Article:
Throughout his life, he spoke out on behalf of the weak and disenfranchised. He fought for human dignity and freedom, as he repeatedly pointed out in oral and written statements. An example of his activity was an appeal to stop air strikes on Kosovo, addressed to the leaders of NATO and published in major European newspapers in April 1999. Edelman accompanied the humanitarian convoy sent to Sarajevo.
He used his words and actions to remind the society at large of the tragedy of Jews murdered during World War II. He spoke on their behalf and honoured their memory. He continued to perform his duty as a guardian of the graves of the fallen even after 1949, when the Bund ceased to exist and most of its activists migrated from Poland.
Every year until his death, Edelman visited the Monument to the Ghetto Heroes on 19 April and paid homage to his fallen comrades. He talked about the Ghetto Uprising in his memoirs written shortly after the war, in the interviews conducted by, among others, Hanna Krall, Włodek Goldkorn and Rudi Assuntino, Anka Grupińska, Witold Bereś and Krzysztof Burnetko, and in numerous films. This helped preserve the memory of the insurgents and the Jewish Bund. Perhaps his insistence to remind the world about the Bund was an act of defiance against Zionists from the Lohamei HaGeta'ot (“Ghetto Fighters”) kibbutz, who marginalised the role of the Bund in the Warsaw Ghetto, or maybe he did it out of his fondness for and emotional attachment to the Bund? Until the end of his life, Edelman claimed that “Zionism is a lost cause. It was back then and it is now”[1.6].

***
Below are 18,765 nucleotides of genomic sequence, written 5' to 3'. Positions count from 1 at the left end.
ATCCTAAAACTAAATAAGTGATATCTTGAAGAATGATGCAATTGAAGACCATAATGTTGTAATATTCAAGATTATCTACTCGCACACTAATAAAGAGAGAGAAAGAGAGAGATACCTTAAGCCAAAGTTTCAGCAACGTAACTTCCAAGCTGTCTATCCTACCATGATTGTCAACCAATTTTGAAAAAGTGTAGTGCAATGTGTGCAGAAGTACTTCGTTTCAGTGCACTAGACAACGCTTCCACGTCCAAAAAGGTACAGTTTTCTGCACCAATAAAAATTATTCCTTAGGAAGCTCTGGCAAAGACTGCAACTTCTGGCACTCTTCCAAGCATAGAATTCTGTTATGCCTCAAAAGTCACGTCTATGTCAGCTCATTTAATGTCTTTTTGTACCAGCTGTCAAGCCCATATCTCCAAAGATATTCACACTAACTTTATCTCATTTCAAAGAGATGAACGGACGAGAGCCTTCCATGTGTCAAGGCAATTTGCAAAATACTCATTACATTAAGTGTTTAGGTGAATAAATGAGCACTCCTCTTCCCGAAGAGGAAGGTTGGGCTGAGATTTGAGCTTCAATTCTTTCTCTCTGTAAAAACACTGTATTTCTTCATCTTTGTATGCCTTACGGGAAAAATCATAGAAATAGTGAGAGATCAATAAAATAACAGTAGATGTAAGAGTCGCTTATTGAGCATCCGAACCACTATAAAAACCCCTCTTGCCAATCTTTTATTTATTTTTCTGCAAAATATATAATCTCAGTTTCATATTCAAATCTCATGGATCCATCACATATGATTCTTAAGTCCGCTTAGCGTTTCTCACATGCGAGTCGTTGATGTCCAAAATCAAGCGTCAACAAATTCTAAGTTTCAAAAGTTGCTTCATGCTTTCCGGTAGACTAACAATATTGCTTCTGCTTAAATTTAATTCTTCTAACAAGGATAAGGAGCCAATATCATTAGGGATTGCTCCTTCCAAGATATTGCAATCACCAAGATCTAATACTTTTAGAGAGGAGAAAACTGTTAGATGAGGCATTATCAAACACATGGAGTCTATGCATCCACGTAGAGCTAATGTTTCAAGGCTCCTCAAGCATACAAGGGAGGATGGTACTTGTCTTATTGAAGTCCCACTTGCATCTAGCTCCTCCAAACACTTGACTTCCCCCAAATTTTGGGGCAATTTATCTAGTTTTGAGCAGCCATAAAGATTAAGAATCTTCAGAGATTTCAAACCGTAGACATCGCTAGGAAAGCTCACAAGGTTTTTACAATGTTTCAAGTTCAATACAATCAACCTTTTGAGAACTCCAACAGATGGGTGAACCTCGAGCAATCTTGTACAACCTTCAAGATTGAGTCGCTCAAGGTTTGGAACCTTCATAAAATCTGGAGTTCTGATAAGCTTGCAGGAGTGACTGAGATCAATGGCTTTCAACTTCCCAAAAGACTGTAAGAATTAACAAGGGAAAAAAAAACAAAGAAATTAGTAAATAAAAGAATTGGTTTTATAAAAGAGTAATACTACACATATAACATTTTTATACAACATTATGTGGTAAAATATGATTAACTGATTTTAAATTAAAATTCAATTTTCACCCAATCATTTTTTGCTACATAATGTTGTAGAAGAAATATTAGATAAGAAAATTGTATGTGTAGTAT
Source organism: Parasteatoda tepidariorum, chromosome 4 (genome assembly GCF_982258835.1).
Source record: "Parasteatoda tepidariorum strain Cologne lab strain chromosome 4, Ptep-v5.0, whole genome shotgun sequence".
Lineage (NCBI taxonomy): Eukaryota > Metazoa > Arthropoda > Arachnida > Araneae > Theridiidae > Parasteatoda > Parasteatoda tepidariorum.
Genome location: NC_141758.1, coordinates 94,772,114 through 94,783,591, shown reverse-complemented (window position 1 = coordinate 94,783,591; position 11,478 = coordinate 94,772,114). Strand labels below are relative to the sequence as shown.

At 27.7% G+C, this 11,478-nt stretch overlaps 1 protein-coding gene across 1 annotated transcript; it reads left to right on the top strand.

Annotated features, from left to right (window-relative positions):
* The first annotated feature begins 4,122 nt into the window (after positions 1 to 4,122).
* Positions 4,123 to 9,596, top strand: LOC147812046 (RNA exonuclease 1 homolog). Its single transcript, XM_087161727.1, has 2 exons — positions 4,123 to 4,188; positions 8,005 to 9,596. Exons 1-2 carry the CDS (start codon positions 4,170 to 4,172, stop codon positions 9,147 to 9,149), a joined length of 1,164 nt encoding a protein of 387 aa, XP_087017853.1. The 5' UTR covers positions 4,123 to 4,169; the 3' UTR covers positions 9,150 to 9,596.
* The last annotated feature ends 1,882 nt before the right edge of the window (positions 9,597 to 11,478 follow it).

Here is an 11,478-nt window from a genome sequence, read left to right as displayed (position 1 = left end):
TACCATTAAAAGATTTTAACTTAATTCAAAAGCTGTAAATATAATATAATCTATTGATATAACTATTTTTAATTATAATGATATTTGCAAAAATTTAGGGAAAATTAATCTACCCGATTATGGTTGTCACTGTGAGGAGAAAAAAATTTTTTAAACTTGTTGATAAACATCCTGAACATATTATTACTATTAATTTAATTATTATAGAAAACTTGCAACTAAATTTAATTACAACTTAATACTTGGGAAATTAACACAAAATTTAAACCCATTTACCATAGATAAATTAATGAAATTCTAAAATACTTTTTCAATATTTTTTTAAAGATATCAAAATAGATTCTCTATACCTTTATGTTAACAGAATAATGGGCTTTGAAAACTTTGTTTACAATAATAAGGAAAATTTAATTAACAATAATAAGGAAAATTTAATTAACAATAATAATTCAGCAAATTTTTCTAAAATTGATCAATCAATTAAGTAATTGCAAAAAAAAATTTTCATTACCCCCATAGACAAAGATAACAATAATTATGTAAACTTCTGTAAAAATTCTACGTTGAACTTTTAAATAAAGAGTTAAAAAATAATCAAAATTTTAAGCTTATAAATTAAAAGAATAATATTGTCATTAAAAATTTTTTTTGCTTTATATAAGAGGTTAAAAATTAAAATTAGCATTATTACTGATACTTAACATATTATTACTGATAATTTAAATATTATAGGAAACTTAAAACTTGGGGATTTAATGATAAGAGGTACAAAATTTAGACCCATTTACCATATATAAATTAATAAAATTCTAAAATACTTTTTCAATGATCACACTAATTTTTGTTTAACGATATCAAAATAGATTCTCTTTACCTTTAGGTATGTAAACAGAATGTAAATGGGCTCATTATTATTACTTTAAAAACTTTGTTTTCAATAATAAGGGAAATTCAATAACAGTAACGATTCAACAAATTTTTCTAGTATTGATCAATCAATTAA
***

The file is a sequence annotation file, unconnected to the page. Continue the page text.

On 3 October 2011, Marek Edelman’s Office was opened at the Museum of the City of Łódź. Two museum rooms are dedicated to his memory. The first room is a copy of one of the rooms from Marek and Alina Edelman’s apartment in Łódź, the other contains mostly photographs taken throughout Edelman’s life.
On 7 April 2013, artist Dariusz Paczkowski (associated with the anti-fascist association “Never Again”) painted a mural depicting Edelman holding a yellow daffodil in his hand on the wall of the building at 9b Nowolipki Street in Warsaw, located on the ruins of the ghetto. The mural was unveiled to commemorate the 70th anniversary of the Warsaw Ghetto Uprising and the figure of Marek Edelman.